“Mr. A. Merry said he had inspected the “Cooper’s Arms” and it was by no means a modern structure. This was an old part of Luton, but the majority of the public houses had been rebuilt”.

“Mr. Newton contended that there was no reason for altering the decision of 1908, and repeated it would certainly be very hard on the absent licensee not to renew the license. It naturally followed that there would be a number of these licensed premises in the centre of a busy town, and the evidence went to show that they all did a successful business and were consequently required by the public”.

“Having retired for consultation, on their return, the Mayor said the justices fully appreciated the plea put forward by Mr. Newton, and in view of the fact that the licensee was at the Front they had decided to renew the license, at any rate, until his return”. Directories show that the licensee, William J. Taplin was still licensee as late as 1924.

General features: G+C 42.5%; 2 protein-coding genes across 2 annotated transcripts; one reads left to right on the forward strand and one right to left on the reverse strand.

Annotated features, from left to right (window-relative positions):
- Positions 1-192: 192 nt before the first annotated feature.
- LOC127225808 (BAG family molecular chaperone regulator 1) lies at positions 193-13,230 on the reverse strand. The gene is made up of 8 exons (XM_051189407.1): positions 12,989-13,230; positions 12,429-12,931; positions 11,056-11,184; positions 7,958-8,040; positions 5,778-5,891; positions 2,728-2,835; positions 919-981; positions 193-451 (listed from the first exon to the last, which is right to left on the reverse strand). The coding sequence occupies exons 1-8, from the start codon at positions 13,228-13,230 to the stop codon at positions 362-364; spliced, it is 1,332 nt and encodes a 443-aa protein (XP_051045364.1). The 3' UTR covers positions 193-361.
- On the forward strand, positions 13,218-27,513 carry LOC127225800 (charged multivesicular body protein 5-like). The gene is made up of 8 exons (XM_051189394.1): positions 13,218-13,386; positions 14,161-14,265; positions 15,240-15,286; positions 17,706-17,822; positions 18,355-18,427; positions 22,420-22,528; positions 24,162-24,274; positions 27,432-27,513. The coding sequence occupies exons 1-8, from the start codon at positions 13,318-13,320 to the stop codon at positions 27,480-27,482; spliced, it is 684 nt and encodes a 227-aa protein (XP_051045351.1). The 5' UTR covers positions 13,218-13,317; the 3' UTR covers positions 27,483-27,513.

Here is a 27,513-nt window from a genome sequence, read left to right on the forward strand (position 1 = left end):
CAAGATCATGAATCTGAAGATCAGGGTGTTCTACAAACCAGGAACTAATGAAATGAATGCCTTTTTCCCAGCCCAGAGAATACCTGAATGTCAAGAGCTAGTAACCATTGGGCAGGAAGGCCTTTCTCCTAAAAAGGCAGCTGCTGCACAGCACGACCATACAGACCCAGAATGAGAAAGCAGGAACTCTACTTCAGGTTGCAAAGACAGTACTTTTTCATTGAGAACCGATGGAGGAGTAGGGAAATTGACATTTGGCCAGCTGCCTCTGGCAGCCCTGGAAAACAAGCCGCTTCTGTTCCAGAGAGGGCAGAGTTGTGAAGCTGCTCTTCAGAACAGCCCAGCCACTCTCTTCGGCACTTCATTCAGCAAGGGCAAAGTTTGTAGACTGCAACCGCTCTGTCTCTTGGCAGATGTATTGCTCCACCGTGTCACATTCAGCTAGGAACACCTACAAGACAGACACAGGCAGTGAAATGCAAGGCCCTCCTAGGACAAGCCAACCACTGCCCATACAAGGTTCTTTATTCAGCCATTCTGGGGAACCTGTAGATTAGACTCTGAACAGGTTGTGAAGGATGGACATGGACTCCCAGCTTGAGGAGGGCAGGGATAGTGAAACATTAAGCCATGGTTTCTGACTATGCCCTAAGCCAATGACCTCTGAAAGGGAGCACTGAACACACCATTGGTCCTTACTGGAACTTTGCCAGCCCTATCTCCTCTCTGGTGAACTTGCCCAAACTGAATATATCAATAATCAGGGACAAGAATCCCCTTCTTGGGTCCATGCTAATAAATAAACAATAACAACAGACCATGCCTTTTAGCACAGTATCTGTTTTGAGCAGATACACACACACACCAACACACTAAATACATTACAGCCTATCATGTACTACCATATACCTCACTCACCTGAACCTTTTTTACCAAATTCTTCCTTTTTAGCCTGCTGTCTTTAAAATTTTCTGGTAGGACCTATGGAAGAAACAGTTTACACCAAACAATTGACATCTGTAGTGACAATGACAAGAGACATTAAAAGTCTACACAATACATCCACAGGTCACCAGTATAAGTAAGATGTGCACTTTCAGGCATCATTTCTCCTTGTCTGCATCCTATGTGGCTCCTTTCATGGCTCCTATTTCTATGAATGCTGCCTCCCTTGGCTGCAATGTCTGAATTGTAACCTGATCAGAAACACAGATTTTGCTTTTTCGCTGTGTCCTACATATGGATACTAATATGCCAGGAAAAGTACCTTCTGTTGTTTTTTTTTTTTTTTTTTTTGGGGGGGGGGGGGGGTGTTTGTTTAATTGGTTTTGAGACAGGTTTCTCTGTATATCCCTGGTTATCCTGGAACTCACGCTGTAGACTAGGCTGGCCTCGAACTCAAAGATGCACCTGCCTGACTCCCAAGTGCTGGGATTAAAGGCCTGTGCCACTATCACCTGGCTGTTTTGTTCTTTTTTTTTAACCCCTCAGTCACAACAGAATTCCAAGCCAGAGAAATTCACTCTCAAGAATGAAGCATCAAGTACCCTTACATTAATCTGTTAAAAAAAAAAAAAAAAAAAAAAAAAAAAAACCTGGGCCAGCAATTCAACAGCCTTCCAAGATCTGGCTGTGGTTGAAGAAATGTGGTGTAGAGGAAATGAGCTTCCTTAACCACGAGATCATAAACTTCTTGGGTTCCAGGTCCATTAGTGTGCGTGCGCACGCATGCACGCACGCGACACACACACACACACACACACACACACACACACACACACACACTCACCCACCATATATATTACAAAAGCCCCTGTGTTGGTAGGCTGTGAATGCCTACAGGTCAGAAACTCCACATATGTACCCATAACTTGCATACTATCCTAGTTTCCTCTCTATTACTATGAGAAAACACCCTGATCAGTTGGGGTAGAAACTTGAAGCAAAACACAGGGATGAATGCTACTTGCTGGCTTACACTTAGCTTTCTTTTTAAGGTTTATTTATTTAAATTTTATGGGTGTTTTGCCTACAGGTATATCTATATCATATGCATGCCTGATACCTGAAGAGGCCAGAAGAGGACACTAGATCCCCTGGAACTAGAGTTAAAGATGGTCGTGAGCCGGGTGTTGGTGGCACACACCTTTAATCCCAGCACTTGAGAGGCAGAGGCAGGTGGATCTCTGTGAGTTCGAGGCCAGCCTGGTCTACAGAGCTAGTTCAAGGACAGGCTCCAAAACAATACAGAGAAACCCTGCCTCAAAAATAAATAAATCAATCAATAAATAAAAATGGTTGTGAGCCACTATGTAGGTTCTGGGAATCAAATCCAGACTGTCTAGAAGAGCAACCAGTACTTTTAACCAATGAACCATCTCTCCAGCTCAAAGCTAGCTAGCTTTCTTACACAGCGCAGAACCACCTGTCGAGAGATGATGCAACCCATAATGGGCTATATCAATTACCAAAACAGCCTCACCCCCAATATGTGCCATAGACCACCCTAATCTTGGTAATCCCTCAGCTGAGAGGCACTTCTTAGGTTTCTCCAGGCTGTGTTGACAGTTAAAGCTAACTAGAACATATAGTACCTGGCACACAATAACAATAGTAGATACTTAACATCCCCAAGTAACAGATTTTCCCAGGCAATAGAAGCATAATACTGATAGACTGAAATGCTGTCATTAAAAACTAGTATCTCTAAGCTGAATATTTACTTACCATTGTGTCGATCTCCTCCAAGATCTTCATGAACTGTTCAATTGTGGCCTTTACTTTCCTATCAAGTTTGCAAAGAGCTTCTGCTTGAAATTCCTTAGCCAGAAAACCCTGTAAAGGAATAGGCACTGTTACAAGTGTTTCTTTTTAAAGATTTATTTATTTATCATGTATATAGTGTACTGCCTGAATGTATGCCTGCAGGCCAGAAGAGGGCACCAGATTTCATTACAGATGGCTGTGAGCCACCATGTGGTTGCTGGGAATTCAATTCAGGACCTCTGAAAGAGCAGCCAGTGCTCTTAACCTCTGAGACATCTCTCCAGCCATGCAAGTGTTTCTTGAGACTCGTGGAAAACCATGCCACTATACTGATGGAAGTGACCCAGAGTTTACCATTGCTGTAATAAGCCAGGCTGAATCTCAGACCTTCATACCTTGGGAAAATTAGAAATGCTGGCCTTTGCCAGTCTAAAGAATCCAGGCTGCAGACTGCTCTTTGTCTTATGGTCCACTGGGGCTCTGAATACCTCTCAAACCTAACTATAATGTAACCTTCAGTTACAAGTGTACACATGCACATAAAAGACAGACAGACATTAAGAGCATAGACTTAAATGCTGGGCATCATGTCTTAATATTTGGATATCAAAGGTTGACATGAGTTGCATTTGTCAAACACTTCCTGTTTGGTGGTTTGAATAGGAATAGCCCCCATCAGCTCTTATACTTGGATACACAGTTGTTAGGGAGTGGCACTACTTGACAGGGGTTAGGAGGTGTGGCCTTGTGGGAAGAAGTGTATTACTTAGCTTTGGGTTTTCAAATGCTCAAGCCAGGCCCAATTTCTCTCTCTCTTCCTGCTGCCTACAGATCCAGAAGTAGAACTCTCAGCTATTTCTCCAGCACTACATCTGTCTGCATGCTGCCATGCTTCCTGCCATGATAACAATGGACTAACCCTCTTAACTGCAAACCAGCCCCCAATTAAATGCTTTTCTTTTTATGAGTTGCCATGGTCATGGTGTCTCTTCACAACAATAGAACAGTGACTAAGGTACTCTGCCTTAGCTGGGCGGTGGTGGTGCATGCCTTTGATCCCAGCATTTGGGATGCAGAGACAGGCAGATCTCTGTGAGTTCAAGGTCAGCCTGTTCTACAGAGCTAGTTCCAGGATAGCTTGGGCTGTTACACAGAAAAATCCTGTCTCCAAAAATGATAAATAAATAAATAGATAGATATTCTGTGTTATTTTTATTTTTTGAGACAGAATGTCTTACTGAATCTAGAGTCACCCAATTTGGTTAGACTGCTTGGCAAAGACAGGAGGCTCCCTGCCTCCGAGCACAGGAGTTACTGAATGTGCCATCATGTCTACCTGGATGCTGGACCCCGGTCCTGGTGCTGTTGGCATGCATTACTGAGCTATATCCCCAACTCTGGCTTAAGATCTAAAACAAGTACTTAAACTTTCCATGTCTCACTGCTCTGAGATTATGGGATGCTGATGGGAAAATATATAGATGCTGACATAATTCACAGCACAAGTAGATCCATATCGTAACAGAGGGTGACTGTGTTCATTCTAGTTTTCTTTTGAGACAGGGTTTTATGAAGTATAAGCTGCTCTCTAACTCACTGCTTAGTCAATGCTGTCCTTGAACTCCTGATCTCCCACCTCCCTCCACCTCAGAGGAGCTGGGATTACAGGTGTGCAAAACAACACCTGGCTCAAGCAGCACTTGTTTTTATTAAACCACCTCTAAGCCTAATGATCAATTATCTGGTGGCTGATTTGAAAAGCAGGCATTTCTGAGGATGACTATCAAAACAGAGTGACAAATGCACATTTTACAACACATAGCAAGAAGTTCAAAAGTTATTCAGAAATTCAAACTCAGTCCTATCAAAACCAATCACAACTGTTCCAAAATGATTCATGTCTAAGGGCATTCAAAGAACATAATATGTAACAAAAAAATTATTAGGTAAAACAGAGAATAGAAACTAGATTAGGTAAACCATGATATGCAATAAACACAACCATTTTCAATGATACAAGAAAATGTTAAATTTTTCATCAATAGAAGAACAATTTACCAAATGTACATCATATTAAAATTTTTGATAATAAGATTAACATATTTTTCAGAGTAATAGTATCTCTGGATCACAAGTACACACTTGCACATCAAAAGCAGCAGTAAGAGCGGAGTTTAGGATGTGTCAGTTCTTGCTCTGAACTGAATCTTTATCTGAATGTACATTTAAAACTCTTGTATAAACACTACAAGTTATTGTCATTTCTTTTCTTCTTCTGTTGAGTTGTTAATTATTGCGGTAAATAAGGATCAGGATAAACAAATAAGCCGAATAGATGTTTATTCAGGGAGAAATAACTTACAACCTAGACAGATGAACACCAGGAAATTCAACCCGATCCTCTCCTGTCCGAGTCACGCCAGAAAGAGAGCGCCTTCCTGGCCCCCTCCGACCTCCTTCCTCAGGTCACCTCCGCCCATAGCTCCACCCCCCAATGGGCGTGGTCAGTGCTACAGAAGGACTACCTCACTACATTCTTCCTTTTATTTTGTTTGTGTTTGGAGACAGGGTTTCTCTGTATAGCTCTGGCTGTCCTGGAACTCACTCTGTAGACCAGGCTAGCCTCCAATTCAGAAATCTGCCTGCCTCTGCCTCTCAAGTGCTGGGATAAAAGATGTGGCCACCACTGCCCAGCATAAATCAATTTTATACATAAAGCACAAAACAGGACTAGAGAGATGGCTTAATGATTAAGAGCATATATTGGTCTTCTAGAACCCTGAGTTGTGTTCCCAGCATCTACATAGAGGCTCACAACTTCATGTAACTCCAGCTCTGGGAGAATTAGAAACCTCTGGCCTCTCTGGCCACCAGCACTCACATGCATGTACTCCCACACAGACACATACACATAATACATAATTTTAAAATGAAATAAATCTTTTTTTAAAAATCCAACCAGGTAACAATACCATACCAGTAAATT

The 1917 report on the public house by valuer Arthur Walker Merry also survives [BML10/45/10]. He describes the public bar as measuring 16 feet 9 inches by 8 feet 3 inches with a ceiling 8 feet 6 inches from the ground. The bar itself was 6 feet 5 inches long and there was an entrance from the street. There was a smaller separate bar measuring 9 feet 3 inches by 5 feet 10 inches with a bar counter 4 feet 5 inches long. The entrance to this bar was via a passage with a door to the main road. A third public area was a “small serving bar” with an entry from a passage and measuring 11 feet 6 inches by 9 feet 6 inches with a 6 feet 6 inch long bar counter. The fourth public area was a tap room measuring 9 feet 6 inches by 9 feet and 9 feet high. A disused kitchen with a private w. c. led off this.